It was an honor to interview Liberian novelist Vamba Sherif in London on Friday, Nov. 4, during the UK launch of the English translation of his first novel written in Dutch, Land of My Fathers.
Land of My Fathers is a beautifully rendered fictional account of Liberia’s founding, a revisionist history of convergence and cooperation as much as it is about divergence and contestation.
Rather than reproduce historical tropes we’ve come to know and accept about the indigenous-settler divide in Liberia, Sherif offers up an alternative reading of that encounter through the characters of Halay and Edward, two men who represent Liberia’s dual heritage: African and American.
Sherif takes on big issues in this book—power, ritual, homecoming, reunion, integration, and love. He pays homage to the ancient Poro and Sande societies of social organization as much as he honors the folktales of the enslaved in America.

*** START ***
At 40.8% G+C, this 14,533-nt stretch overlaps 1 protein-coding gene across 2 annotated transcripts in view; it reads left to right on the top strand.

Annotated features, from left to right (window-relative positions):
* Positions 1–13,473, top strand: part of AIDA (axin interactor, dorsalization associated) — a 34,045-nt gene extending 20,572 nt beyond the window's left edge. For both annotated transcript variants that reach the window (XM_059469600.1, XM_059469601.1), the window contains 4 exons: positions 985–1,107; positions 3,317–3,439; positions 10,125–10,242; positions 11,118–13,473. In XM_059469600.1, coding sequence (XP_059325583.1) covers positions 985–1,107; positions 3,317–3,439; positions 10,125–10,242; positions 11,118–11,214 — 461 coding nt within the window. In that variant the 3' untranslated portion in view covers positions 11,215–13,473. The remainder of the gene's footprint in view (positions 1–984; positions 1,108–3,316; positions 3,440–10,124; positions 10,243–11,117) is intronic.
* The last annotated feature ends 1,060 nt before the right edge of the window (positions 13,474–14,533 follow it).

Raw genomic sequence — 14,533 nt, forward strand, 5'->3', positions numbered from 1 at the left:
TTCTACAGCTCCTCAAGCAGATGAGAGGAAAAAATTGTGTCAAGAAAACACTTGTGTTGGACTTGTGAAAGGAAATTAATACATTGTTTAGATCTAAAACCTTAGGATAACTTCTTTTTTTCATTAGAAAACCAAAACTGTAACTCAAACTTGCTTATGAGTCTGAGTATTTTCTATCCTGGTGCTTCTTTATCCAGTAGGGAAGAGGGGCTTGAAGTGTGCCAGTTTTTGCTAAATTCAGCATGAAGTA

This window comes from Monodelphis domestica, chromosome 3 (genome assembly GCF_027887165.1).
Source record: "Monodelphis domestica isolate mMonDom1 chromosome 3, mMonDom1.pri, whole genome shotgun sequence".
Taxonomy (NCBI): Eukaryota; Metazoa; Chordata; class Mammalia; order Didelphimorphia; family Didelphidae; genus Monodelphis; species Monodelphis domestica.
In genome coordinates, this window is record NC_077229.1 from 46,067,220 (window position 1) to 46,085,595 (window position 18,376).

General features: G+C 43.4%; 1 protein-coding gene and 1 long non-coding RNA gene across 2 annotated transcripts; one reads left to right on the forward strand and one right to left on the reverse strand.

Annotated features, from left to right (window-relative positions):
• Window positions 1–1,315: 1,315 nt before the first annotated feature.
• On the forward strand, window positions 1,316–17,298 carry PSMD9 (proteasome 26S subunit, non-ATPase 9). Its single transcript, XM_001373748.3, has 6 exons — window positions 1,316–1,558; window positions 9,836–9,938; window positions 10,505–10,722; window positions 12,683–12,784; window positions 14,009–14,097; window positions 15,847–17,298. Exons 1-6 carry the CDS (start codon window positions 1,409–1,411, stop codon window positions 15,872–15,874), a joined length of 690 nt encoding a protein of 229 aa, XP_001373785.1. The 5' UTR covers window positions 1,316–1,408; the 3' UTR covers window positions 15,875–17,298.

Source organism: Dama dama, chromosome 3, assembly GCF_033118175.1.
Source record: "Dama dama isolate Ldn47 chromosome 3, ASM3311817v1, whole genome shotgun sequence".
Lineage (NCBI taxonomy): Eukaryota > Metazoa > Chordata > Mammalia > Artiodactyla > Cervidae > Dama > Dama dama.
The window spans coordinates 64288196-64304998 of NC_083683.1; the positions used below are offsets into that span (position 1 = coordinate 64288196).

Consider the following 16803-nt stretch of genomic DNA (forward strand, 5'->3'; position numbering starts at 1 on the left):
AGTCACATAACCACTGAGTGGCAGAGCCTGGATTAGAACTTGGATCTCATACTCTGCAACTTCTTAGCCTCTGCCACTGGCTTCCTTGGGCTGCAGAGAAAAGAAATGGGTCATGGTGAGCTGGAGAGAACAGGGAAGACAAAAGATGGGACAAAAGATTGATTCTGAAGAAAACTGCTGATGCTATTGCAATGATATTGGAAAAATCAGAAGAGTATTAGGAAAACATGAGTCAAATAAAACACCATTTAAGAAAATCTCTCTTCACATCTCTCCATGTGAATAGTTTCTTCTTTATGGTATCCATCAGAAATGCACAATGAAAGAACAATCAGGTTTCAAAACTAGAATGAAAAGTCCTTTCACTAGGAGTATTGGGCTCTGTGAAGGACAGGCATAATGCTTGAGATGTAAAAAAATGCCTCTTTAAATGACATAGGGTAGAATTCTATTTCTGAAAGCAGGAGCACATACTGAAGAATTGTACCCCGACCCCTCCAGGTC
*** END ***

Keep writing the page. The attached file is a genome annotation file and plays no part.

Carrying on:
Migration, exile, and belonging are overarching themes, as they seem to be in all of his novels, inspired by Sherif’s own experiences of fleeing conflict in Liberia, Kuwait, and Syria before settling in the Netherlands where he currently lives with his wife and three children.
Ultimately, Land of My Fathers is a didactic tale about the dangers of war and its tragic consequences: “War changes everything. It makes orphans of people,” says a character in the book.
During remarks at the Brixton Library in London, Sherif reminded the audience that “we [Liberians] are not warmongers” and conflict does not define us or our history. He dedicates Land of My Fathers to “the people of Liberia, the victims and the survivors of the war. May we remember.”
With this novel, Vamba is firmly cemented in Liberia’s contemporary literary canon.
Featured photo by HopeRoad Publishing